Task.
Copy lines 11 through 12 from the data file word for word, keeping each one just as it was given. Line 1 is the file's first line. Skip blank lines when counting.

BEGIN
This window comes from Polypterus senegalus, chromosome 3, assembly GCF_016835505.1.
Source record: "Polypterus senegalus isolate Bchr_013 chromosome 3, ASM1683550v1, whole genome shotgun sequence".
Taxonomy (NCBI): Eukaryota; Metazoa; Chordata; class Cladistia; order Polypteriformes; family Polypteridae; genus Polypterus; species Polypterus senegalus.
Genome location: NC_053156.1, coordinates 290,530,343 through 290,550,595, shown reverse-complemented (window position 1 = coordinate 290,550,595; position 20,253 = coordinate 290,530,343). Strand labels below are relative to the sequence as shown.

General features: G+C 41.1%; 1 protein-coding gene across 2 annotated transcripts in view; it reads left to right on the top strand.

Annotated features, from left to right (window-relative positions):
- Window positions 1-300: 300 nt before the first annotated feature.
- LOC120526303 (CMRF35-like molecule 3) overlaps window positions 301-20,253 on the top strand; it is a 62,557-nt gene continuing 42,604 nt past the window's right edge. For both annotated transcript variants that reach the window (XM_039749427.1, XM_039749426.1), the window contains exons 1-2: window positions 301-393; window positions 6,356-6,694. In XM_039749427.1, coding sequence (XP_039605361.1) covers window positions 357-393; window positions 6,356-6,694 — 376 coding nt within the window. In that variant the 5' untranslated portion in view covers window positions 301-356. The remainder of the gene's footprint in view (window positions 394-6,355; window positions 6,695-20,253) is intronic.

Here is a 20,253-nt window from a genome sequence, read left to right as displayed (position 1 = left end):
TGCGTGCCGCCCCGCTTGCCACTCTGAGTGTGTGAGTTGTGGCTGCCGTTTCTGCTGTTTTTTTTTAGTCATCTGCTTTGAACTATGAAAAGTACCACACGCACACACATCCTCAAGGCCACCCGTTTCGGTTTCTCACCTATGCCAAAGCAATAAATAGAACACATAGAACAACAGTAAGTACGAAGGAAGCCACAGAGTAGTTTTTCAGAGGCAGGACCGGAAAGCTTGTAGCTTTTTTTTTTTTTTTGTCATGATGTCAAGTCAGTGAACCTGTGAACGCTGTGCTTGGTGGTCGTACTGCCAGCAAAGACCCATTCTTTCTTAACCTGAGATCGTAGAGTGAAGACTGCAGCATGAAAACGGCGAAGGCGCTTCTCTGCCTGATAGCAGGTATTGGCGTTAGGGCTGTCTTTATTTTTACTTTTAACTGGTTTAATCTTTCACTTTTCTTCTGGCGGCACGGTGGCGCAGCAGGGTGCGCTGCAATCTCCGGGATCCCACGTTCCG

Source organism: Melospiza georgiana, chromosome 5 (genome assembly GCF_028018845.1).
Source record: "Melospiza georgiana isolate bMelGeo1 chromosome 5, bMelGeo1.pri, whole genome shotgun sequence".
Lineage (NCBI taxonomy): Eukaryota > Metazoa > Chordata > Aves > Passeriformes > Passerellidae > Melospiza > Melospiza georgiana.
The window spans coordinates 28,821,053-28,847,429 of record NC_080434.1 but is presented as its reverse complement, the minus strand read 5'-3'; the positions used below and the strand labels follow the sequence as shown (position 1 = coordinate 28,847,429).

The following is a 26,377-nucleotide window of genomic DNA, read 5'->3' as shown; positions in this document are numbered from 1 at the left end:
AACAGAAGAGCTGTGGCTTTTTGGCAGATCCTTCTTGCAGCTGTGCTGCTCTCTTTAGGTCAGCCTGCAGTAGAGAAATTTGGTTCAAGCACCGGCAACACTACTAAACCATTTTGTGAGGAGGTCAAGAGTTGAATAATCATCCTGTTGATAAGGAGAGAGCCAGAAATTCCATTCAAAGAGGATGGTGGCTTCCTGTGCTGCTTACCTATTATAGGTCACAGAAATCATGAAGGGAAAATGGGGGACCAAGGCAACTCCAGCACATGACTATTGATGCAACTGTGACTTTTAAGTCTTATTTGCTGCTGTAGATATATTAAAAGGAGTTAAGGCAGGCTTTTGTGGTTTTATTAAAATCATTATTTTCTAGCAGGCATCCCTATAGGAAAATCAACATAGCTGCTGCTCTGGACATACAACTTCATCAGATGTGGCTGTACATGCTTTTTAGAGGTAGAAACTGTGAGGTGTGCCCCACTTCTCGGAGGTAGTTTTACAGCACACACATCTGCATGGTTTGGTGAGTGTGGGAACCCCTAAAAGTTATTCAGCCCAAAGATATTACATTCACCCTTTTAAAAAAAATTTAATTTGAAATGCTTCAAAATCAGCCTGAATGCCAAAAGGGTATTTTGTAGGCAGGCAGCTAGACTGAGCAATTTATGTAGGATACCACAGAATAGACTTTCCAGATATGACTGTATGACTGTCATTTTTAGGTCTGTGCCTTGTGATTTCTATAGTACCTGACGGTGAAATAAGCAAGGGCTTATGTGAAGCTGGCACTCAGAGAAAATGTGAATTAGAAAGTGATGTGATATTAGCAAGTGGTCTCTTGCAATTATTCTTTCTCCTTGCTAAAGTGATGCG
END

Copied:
Source organism: Melospiza georgiana, chromosome 5 (genome assembly GCF_028018845.1).
Source record: "Melospiza georgiana isolate bMelGeo1 chromosome 5, bMelGeo1.pri, whole genome shotgun sequence".